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Short Stories from Andhra Pradesh
Short Stories from Andhra Pradesh
Description
About the Book

These short stories translated form the Telugu language tell of experiences of ordinary middle class people caught in the crevice between traditional and modern ways of life. Against a backdrop of feverish modernization and fast-paced globalization. These stories depict the crumbling social structure rural and urban, and redefine the family and social values of the people of Andhra Pradesh-the middle class, farmers, streetwalkers and the lower strate of society.

The thematic threads in these stories include changing values in the face of strenuous economic conditions; traditional courting and marriage mores: relationships within families under the pressure of increasing westernization, the woman’s role as mother, wife and worker; the man’s traditional role as provider; and the fear of death. The stories invite readers unfamiliar with the culture of Andhra Pradesh to appreciate its centuries-old traditions in the face of change.

About the Author

Malathi Nidadavolu, born in Andhra Pradesh, moved to Madison, Wisconsin (USA) in 1973. An anthology of her critically acclaimed stories (written in Telugu and translated into English), entitled Nijaanikee Feminijaanikee Madhya was published in 2005. She runs a website www.thulika.net,devoted to publishing translations of eminent Telugu fiction. She teachers Telugu at the South Asia Summer Language Institute (SASLI) at the University of Wisconsin, Madison.

Foreword

Malathi Nidadavolu has done me an honour by asking to write the foreword to this superb anthology of the Telugu classic stories. I humbly accept this invitation.

Although I have been living outside India since early nineteen seventies, I visit India frequently and keep in touch with various changes and developments. Fortunately, I happened to meet some noted Telugu writers and had long conversations on the phone with many other writers to understand the developments in Telugu story- writing traditions. Currently, the emphasis is more on an easy-to-understand prose and on themes that appeal to younger readers. Perhaps the latter emphasis is due to the marketing needs of the publishers of magazines and I do not mean to downgrade market constraints. However, as a result, we seldom come across stories that are likely to become classics. Many stories are read and forgotten rapidli for these reasons, some age-old classic stories, written by some great writers of a past generation, have become even more valuable and truly convey the Telugu values and our way of life. Malathi Nidadavolu has selected such classics for inclusion in this anthology. She has also been translating and publishing many such classics in the now popular webzine Thulika. One of her main objectives is to encourage the tradition of good translation, especially among the younger writers.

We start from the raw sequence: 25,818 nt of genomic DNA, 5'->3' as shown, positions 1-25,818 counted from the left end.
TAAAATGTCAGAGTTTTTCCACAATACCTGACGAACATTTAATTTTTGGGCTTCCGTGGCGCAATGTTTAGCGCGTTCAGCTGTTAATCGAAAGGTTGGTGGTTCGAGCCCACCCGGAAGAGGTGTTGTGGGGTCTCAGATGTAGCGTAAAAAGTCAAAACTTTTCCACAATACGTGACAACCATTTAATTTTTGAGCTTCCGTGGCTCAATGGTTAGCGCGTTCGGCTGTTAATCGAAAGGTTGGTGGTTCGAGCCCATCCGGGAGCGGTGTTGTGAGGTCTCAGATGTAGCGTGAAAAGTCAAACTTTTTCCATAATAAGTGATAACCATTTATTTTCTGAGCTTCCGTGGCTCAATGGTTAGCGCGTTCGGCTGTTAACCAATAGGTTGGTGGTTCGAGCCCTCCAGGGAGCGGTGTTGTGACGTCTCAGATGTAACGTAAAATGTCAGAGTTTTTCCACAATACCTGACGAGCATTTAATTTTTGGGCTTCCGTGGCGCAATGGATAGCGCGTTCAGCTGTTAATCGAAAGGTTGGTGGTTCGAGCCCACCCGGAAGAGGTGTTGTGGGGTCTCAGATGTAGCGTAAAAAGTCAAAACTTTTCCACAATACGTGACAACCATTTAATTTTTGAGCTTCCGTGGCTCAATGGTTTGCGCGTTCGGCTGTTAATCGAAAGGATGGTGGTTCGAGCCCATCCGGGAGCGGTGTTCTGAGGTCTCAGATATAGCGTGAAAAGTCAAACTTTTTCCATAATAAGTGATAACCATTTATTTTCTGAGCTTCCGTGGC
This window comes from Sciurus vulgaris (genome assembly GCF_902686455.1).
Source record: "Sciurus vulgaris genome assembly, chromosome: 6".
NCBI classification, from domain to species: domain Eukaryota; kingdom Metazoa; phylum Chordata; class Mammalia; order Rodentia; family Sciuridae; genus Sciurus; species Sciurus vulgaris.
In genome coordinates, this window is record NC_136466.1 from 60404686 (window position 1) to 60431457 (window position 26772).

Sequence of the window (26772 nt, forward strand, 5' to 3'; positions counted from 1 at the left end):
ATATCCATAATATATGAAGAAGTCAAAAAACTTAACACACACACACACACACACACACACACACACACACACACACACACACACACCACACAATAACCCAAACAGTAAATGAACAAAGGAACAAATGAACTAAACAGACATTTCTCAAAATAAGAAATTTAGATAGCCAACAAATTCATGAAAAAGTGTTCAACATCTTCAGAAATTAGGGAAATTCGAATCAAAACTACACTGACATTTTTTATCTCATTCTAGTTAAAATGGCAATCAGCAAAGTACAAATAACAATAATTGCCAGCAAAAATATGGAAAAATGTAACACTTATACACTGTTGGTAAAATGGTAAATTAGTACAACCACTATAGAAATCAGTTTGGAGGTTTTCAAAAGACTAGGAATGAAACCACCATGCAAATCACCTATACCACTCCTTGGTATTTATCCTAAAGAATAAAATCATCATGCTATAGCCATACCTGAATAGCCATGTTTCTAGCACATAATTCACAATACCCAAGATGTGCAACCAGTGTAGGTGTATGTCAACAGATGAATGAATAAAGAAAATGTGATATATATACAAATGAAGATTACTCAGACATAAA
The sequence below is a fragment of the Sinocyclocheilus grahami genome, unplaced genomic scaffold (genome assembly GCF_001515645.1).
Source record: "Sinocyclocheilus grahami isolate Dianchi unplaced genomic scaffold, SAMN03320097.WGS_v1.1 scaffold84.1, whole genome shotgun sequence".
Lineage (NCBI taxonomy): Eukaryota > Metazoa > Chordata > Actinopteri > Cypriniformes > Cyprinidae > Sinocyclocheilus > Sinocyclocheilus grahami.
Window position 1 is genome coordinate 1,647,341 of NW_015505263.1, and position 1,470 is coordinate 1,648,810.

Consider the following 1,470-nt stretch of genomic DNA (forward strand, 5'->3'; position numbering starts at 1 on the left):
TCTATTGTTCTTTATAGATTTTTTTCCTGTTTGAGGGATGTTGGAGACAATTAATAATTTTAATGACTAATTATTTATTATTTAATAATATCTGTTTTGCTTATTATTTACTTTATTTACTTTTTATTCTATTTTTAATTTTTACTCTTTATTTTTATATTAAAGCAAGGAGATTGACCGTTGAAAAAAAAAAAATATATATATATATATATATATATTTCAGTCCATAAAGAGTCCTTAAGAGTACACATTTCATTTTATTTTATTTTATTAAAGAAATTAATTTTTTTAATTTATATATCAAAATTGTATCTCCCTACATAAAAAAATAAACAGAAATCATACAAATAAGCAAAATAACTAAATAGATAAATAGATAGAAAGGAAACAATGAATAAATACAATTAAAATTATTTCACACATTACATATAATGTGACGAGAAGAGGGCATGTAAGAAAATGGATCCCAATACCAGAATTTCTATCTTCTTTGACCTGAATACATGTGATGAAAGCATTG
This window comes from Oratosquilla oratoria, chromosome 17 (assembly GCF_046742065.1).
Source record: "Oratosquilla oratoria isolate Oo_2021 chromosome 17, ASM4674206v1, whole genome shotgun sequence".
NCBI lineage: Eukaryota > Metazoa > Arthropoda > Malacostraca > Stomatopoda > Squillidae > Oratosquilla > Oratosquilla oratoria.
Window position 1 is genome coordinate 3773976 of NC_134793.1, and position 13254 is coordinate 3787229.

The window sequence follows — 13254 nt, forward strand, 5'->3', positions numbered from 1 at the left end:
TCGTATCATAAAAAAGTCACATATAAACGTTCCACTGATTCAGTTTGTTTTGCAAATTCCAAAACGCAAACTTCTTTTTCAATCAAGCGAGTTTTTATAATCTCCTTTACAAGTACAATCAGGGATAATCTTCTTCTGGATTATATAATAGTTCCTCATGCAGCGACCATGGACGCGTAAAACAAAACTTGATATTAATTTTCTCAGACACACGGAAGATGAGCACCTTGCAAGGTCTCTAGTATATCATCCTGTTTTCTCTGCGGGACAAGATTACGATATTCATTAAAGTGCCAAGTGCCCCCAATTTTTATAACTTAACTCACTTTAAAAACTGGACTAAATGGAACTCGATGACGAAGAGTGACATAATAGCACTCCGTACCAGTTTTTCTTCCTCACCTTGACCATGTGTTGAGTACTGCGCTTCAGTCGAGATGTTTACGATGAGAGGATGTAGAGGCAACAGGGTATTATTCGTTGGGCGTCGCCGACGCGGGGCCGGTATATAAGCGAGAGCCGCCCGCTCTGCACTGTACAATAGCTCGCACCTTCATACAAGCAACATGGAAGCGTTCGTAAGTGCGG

With a large second generation Non-Resident Indian (NR1) community, the need and desire to understand Indian values and culture through the literary medium, by the younger English speaking readership is increasing rapidly. Even in India, a majority of children are educated at English medium schools. Although these children have a working knowledge of their mother tongue, they would welcome stories in English in contemporary idiom and prose. This is true perhaps all over India. Telugus are no exception. In addition, there is also a sizeable non-Indian community; keen to read and understand literary works in the Indian languages.

What I mean by all this is that the market for good English translations of the literary contributions in Indian languages is growing and will grow faster in the future. In my view, the initial slow progress of this market was partly due to the unsatisfactory and highly literary style of translations. Now comes Malathi Nidadavolu with many superb translation skills and a great style of contemporary English prose. Added to this, the fact that she is also a great Telugu story writer, since some fifty years. Malathi Nidadavolu has started a new revolution by bringing into the English language some classic Telugu literary contributions, not only in Telugu but also, indirectly, in many other Indian languages. I think, whether this anthology is read be a Telugu or a Bengali speaking reader, he or she will remember Malathi Nidadavolu as a trendsetter of transition work of Indian language stories into English. I wish her all the best and congratulate the publishers, Jaico Books, for accepting Malathi Nidadavolu’s book proposal without am’ hesitation.